Cultivating friendships through social media

We’re good at celebrating friendships on social media.

Although the act of friending might seem little more than adding someone to a list of contacts, we cultivate friendships on social media with likes and shares, images and tags, greetings and comments of love and support.

Calling someone a “friend” elicits feelings of connection, even if you might never actually meet an online friend face-to-face.

In rare cases, the friend isn’t even a real person. I’m not really Facebook friends with our local Dairy Queen. Yet my belly and wallet would suggest we have a deep, personal connection.

Facebook quantifies our friendships through the pictures we post that represent our connections as well as old posts we’ve shared about one another.

While other platforms help us celebrate these links, none has examined friendships quite as extensively and publicly as Snapchat. The image and video messaging app released its 2020 friendship report, a follow-up to its first report in 2019.

This time there’s an emphasis on how the pandemic has impacted friendships.

Snapchat conducted interviews with over 30,000 people in 16 countries. It included reflections and advice from 17 relationship experts from around the world.

Not surprisingly, the pandemic brought some friends closer together and reconnected lost friends. A majority of Snapchat users said they felt closer to their friends since the start of the pandemic.

However, some felt disconnected and lonelier during the pandemic. At the same time, the report suggests those who have lost touch with close friends from childhood want to reconnect with them on Snapchat.

“Friends are our first line of defense against loneliness, and we generally make our best friends in childhood; on average we have known our closest friends for at least half of our lives,” Snapchat reported.

To help combat loneliness and celebrate friends, Snapchat launched The Friendship Time Capsule. Friends who can’t be together in person can create new memories through an augmented reality feature. With machine learning, friends get a glimpse of their relationship in a variety of scenarios in the future.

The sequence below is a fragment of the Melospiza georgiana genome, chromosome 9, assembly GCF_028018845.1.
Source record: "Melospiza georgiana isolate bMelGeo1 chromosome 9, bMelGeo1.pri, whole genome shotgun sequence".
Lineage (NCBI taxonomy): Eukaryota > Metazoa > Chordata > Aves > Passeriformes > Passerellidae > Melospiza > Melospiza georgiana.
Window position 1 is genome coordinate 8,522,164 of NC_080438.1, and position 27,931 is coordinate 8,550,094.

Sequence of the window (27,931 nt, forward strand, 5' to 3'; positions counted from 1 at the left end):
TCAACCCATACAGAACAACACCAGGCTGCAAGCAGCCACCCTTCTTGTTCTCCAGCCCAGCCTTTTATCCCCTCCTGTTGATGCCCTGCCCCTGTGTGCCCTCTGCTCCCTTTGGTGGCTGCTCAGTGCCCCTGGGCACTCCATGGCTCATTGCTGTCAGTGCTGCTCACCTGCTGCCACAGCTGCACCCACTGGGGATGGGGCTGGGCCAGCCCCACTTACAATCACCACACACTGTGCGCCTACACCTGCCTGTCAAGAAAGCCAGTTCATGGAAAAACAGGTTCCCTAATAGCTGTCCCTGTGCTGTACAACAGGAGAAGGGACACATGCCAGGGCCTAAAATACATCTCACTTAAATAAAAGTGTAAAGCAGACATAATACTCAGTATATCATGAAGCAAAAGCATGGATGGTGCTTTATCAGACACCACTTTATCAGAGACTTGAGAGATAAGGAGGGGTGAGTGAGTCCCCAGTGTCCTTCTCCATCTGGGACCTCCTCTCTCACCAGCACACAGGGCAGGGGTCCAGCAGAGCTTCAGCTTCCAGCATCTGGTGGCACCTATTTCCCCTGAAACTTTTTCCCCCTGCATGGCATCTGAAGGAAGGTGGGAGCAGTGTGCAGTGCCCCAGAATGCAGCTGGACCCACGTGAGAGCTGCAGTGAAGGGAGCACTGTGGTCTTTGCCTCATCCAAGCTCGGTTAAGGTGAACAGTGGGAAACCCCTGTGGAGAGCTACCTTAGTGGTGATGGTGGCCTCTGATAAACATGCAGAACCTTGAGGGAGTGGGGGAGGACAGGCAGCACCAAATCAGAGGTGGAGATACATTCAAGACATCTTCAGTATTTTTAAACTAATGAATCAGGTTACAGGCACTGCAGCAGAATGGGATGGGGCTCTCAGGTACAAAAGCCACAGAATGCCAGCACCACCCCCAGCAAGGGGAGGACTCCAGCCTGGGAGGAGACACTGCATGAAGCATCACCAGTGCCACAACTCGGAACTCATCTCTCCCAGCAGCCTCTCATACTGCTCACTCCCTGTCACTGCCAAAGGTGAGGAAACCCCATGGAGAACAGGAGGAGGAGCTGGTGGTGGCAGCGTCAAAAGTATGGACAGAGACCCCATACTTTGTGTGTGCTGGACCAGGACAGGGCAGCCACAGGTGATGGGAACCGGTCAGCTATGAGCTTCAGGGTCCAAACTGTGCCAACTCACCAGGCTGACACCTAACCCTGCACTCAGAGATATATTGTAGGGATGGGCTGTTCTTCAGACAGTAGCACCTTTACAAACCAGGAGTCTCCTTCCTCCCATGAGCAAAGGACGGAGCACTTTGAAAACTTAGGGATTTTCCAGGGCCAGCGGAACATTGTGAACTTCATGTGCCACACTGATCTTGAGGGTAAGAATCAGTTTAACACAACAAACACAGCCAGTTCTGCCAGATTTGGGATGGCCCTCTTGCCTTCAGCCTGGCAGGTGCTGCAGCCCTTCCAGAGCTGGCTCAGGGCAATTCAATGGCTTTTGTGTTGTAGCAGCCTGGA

Analyzing its new Time Capsule data, Snapchat found that the event most likely to strengthen a friendship was taking a vacation together. So, it gave users a glimpse into what those trips might look like in the future.

“With traveling no longer on the table for the immediate future, we wanted to create a way to support our community and imitate this experience,” Snapchat reported. “Through (augmented reality), the app allows Snapchatters to pool positive thoughts with their friends about where they’ll go together in the future.”

When users want to reconnect with old friends, Snapchat found that most will reach out with an image of the friends together. Some send photos that reminded them of shared memories. Others try humor, hoping to reconnect with funny memes or GIFs.

It might be a while before we’re hanging out with old friends face-to-face and making new memories. In the meantime, we have apps like Snapchat to keep us virtually connected.

You can read the full report at press.snap.com/friendship-report-2020.

Dr. Adam Earnheardt is a professor of communication at Youngstown State University. Follow him on Twitter at @adamearn and on his blog at www.adamearn.com.